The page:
By BRETT CIHON
Three decades after serving in West Germany during the height of the Cold War, Air Force veteran Donnie Francis is still making military friends.
He just never thought they’d come from the other side of the Iron Curtain.
“I could never have imagined I would be friends with someone from the other side of the line,” the former helicopter pilot said. “Never.”
Of course, Francis may never have imagined he would one day marry an attractive redhead from Siberia, and through her friends meet a retired Russian colonel, Yuri Skripnichenko.
But as he marks Veterans Day today, 20 years after his helicopter was shot down in the Gulf War, his life is richer for the Russian connections he’s made.
Francis, 55, was born in a little gray house off Sidney Road in Port Orchard. His mother was a former Miss Kitsap. His father was active in local civic organizations. Francis knew from a young age Port Orchard was a special place.
“I’ve always found comfort in my soul living in Port Orchard,” Francis said.
His family moved away from Port Orchard before he started high school. Soon after, in 1974, Francis joined the Air Force and served more than 18 years as a helicopter pilot and liaison officer. He rose to the rank of Chief Master Sergeant before a Cobra helicopter he was flying was shot down in 1991 during Operation Desert Storm.
For all his military service, Francis said it was the time he spent in Frankfurt, Germany, during the Cold War that had the biggest effect on him. He flew patrol missions along the West-East German border from 1976 to 1981. Looking down at the Russian gunners and tanks lined up in East Germany, he knew a catastrophic war between East and West could break out at any time.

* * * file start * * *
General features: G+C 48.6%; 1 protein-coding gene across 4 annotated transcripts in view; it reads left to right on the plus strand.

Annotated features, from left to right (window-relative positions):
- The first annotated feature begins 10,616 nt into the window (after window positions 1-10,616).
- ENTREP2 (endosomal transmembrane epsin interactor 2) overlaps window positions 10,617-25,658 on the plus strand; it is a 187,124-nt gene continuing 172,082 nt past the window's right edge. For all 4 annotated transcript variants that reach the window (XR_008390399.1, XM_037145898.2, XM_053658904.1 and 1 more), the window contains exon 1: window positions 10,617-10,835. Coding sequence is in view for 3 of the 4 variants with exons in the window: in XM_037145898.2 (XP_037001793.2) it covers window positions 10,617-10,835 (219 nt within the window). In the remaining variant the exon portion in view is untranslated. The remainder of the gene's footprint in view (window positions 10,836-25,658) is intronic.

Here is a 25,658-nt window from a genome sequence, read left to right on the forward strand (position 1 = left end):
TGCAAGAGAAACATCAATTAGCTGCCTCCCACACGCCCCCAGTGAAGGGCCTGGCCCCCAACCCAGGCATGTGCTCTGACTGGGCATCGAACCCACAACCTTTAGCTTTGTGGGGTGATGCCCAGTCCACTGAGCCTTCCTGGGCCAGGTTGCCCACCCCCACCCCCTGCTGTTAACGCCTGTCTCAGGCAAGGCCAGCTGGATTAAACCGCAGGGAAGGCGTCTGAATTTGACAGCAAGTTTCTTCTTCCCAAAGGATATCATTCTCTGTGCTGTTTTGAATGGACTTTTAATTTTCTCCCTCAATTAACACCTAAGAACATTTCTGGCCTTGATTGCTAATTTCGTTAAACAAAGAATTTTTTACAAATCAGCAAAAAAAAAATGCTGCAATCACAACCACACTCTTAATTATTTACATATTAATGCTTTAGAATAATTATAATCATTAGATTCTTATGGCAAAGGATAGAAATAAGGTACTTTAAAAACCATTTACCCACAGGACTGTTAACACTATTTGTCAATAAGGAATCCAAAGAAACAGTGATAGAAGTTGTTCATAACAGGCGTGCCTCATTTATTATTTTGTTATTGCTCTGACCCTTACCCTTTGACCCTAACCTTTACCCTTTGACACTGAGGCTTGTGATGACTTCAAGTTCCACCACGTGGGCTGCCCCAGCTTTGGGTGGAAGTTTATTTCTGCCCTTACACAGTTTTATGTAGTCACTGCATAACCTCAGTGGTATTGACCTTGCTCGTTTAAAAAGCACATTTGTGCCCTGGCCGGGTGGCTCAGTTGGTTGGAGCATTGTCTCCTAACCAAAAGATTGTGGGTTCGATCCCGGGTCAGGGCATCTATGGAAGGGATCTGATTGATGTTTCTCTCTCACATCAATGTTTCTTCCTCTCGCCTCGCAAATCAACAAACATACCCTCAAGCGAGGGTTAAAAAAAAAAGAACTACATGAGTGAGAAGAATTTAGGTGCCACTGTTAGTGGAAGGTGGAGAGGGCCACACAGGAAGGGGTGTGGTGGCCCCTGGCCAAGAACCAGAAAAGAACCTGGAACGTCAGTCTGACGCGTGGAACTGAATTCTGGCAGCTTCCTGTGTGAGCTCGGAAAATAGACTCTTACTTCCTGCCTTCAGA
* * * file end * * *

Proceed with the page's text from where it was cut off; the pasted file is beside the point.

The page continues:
“I was trained to expect war,” Francis said. “We were told it was imminent.”
Of course, that war never broke out. Francis left Frankfurt. And when his helicopter was shot down in 1991, extensive back and neck injuries ended his active military career.
Remembering nothing of the crash, Francis woke up in a German military hospital. He spent time trying to recuperate in Germany and in Texas. In constant physical pain, he moved back to Port Orchard in 1997 to try and recapture the peace he knew as a boy.
But things were not the same. Depressed and out of sorts, even the comfort of Port Orchard didn’t go far in cheering him up. It wasn’t until his 24-year-old son, Troy, suggested Francis try to meet a romantic interest on the Internet that his life began to turn around.
“My son got tired of me being single,” Francis said. “So I decided to look online.”
He soon met a Russian woman from Siberia named Irina. After six months of what Francis called “a great connection,” Irina came to Port Orchard on a visitor’s visa. It wasn’t long before the two were married and she moved to Port Orchard with her three Russian-born children, who went on to graduate from South Kitsap High School.
“I used to think love was only for fairy tales,” Francis said. “But I found it with Irina.”